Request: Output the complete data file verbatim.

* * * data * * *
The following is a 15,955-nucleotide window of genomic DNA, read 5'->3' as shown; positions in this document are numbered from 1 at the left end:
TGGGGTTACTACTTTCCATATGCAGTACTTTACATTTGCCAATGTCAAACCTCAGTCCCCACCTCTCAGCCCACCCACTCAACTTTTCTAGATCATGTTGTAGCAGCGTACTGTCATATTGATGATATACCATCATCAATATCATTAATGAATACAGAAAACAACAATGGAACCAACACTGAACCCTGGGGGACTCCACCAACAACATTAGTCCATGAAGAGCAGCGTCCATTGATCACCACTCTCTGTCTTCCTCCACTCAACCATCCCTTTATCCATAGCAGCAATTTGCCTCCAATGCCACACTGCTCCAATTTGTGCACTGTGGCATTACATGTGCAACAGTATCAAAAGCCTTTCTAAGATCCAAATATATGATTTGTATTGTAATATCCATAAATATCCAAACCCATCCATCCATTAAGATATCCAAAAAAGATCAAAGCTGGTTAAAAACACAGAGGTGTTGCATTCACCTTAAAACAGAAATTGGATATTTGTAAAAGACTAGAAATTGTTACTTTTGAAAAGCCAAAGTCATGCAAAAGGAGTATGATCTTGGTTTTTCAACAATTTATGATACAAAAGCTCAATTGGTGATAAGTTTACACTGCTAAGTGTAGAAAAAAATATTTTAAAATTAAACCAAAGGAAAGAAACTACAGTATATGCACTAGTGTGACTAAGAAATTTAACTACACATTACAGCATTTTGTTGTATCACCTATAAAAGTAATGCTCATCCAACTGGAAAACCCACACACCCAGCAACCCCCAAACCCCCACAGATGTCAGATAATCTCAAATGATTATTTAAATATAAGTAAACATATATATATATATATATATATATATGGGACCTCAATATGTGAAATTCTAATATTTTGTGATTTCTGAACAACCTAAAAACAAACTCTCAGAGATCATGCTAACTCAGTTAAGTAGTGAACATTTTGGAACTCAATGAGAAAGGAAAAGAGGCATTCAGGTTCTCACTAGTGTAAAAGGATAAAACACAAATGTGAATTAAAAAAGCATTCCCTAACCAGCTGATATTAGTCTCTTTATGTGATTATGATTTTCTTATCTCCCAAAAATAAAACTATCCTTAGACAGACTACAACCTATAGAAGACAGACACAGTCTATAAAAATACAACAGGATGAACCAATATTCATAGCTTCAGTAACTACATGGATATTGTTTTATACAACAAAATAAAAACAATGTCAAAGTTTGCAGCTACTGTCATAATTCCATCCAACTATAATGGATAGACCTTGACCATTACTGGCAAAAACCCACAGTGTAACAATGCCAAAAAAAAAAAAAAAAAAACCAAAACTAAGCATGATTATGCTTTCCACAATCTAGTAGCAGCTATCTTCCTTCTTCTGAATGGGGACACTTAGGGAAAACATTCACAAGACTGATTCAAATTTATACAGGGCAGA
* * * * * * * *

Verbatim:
The following is a 15,955-nucleotide window of genomic DNA, read 5'->3' as shown; positions in this document are numbered from 1 at the left end:
TGGGGTTACTACTTTCCATATGCAGTACTTTACATTTGCCAATGTCAAACCTCAGTCCCCACCTCTCAGCCCACCCACTCAACTTTTCTAGATCATGTTGTAGCAGCGTACTGTCATATTGATGATATACCATCATCAATATCATTAATGAATACAGAAAACAACAATGGAACCAACACTGAACCCTGGGGGACTCCACCAACAACATTAGTCCATGAAGAGCAGCGTCCATTGATCACCACTCTCTGTCTTCCTCCACTCAACCATCCCTTTATCCATAGCAGCAATTTGCCTCCAATGCCACACTGCTCCAATTTGTGCACTGTGGCATTACATGTGCAACAGTATCAAAAGCCTTTCTAAGATCCAAATATATGATTTGTATTGTAATATCCATAAATATCCAAACCCATCCATCCATTAAGATATCCAAAAAAGATCAAAGCTGGTTAAAAACACAGAGGTGTTGCATTCACCTTAAAACAGAAATTGGATATTTGTAAAAGACTAGAAATTGTTACTTTTGAAAAGCCAAAGTCATGCAAAAGGAGTATGATCTTGGTTTTTCAACAATTTATGATACAAAAGCTCAATTGGTGATAAGTTTACACTGCTAAGTGTAGAAAAAAATATTTTAAAATTAAACCAAAGGAAAGAAACTACAGTATATGCACTAGTGTGACTAAGAAATTTAACTACACATTACAGCATTTTGTTGTATCACCTATAAAAGTAATGCTCATCCAACTGGAAAACCCACACACCCAGCAACCCCCAAACCCCCACAGATGTCAGATAATCTCAAATGATTATTTAAATATAAGTAAACATATATATATATATATATATATATATGGGACCTCAATATGTGAAATTCTAATATTTTGTGATTTCTGAACAACCTAAAAACAAACTCTCAGAGATCATGCTAACTCAGTTAAGTAGTGAACATTTTGGAACTCAATGAGAAAGGAAAAGAGGCATTCAGGTTCTCACTAGTGTAAAAGGATAAAACACAAATGTGAATTAAAAAAGCATTCCCTAACCAGCTGATATTAGTCTCTTTATGTGATTATGATTTTCTTATCTCCCAAAAATAAAACTATCCTTAGACAGACTACAACCTATAGAAGACAGACACAGTCTATAAAAATACAACAGGATGAACCAATATTCATAGCTTCAGTAACTACATGGATATTGTTTTATACAACAAAATAAAAACAATGTCAAAGTTTGCAGCTACTGTCATAATTCCATCCAACTATAATGGATAGACCTTGACCATTACTGGCAAAAACCCACAGTGTAACAATGCCAAAAAAAAAAAAAAAAAAACCAAAACTAAGCATGATTATGCTTTCCACAATCTAGTAGCAGCTATCTTCCTTCTTCTGAATGGGGACACTTAGGGAAAACATTCACAAGACTGATTCAAATTTATACAGGGCAGA